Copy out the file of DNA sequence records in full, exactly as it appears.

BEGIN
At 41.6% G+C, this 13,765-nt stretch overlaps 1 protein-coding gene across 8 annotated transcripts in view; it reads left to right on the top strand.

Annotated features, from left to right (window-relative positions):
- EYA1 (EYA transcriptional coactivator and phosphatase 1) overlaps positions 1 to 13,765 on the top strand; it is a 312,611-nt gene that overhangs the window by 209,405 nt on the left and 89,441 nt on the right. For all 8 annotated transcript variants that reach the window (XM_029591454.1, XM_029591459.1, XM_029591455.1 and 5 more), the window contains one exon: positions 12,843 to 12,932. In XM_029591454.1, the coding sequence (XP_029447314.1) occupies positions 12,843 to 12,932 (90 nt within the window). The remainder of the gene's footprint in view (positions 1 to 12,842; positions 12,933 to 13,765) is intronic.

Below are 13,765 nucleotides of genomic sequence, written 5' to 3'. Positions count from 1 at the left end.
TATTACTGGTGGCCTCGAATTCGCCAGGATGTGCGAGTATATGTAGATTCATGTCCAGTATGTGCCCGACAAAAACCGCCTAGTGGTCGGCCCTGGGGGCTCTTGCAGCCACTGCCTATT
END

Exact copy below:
At 41.6% G+C, this 13,765-nt stretch overlaps 1 protein-coding gene across 8 annotated transcripts in view; it reads left to right on the top strand.

Annotated features, from left to right (window-relative positions):
- EYA1 (EYA transcriptional coactivator and phosphatase 1) overlaps positions 1 to 13,765 on the top strand; it is a 312,611-nt gene that overhangs the window by 209,405 nt on the left and 89,441 nt on the right. For all 8 annotated transcript variants that reach the window (XM_029591454.1, XM_029591459.1, XM_029591455.1 and 5 more), the window contains one exon: positions 12,843 to 12,932. In XM_029591454.1, the coding sequence (XP_029447314.1) occupies positions 12,843 to 12,932 (90 nt within the window). The remainder of the gene's footprint in view (positions 1 to 12,842; positions 12,933 to 13,765) is intronic.

Below are 13,765 nucleotides of genomic sequence, written 5' to 3'. Positions count from 1 at the left end.
TATTACTGGTGGCCTCGAATTCGCCAGGATGTGCGAGTATATGTAGATTCATGTCCAGTATGTGCCCGACAAAAACCGCCTAGTGGTCGGCCCTGGGGGCTCTTGCAGCCACTGCCTATT